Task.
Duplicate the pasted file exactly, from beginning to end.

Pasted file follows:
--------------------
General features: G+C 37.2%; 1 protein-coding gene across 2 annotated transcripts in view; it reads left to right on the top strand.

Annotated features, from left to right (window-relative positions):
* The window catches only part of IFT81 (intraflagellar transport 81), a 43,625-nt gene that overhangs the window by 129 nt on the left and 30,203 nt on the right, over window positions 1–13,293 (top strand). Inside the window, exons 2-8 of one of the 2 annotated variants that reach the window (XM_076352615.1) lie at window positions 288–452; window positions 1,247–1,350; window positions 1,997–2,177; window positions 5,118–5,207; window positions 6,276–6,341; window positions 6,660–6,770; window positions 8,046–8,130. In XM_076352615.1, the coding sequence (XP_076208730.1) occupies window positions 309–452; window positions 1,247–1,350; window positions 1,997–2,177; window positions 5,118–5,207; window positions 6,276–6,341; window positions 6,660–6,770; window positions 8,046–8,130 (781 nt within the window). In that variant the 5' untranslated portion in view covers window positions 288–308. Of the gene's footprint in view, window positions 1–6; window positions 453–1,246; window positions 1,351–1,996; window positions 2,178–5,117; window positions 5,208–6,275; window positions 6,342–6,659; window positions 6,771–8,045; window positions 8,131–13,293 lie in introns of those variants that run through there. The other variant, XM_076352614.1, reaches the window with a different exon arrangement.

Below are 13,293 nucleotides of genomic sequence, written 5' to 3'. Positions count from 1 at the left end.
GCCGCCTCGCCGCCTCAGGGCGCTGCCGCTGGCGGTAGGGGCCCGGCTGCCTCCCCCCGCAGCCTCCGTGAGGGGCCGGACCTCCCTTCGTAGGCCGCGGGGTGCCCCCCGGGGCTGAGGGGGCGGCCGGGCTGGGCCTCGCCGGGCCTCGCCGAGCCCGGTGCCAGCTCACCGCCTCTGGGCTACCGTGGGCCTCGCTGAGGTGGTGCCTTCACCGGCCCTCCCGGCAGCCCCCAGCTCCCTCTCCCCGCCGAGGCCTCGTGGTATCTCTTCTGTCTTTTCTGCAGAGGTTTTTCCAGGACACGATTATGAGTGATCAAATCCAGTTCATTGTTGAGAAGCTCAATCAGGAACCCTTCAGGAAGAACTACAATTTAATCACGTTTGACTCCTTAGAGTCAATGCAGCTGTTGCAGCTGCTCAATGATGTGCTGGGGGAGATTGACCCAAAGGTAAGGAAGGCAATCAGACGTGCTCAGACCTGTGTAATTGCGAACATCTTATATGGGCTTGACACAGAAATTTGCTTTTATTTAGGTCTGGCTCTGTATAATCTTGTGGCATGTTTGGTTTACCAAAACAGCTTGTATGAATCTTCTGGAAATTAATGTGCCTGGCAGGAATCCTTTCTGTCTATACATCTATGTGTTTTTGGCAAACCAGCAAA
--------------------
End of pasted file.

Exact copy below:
General features: G+C 37.2%; 1 protein-coding gene across 2 annotated transcripts in view; it reads left to right on the top strand.

Annotated features, from left to right (window-relative positions):
* The window catches only part of IFT81 (intraflagellar transport 81), a 43,625-nt gene that overhangs the window by 129 nt on the left and 30,203 nt on the right, over window positions 1–13,293 (top strand). Inside the window, exons 2-8 of one of the 2 annotated variants that reach the window (XM_076352615.1) lie at window positions 288–452; window positions 1,247–1,350; window positions 1,997–2,177; window positions 5,118–5,207; window positions 6,276–6,341; window positions 6,660–6,770; window positions 8,046–8,130. In XM_076352615.1, the coding sequence (XP_076208730.1) occupies window positions 309–452; window positions 1,247–1,350; window positions 1,997–2,177; window positions 5,118–5,207; window positions 6,276–6,341; window positions 6,660–6,770; window positions 8,046–8,130 (781 nt within the window). In that variant the 5' untranslated portion in view covers window positions 288–308. Of the gene's footprint in view, window positions 1–6; window positions 453–1,246; window positions 1,351–1,996; window positions 2,178–5,117; window positions 5,208–6,275; window positions 6,342–6,659; window positions 6,771–8,045; window positions 8,131–13,293 lie in introns of those variants that run through there. The other variant, XM_076352614.1, reaches the window with a different exon arrangement.

Below are 13,293 nucleotides of genomic sequence, written 5' to 3'. Positions count from 1 at the left end.
GCCGCCTCGCCGCCTCAGGGCGCTGCCGCTGGCGGTAGGGGCCCGGCTGCCTCCCCCCGCAGCCTCCGTGAGGGGCCGGACCTCCCTTCGTAGGCCGCGGGGTGCCCCCCGGGGCTGAGGGGGCGGCCGGGCTGGGCCTCGCCGGGCCTCGCCGAGCCCGGTGCCAGCTCACCGCCTCTGGGCTACCGTGGGCCTCGCTGAGGTGGTGCCTTCACCGGCCCTCCCGGCAGCCCCCAGCTCCCTCTCCCCGCCGAGGCCTCGTGGTATCTCTTCTGTCTTTTCTGCAGAGGTTTTTCCAGGACACGATTATGAGTGATCAAATCCAGTTCATTGTTGAGAAGCTCAATCAGGAACCCTTCAGGAAGAACTACAATTTAATCACGTTTGACTCCTTAGAGTCAATGCAGCTGTTGCAGCTGCTCAATGATGTGCTGGGGGAGATTGACCCAAAGGTAAGGAAGGCAATCAGACGTGCTCAGACCTGTGTAATTGCGAACATCTTATATGGGCTTGACACAGAAATTTGCTTTTATTTAGGTCTGGCTCTGTATAATCTTGTGGCATGTTTGGTTTACCAAAACAGCTTGTATGAATCTTCTGGAAATTAATGTGCCTGGCAGGAATCCTTTCTGTCTATACATCTATGTGTTTTTGGCAAACCAGCAAA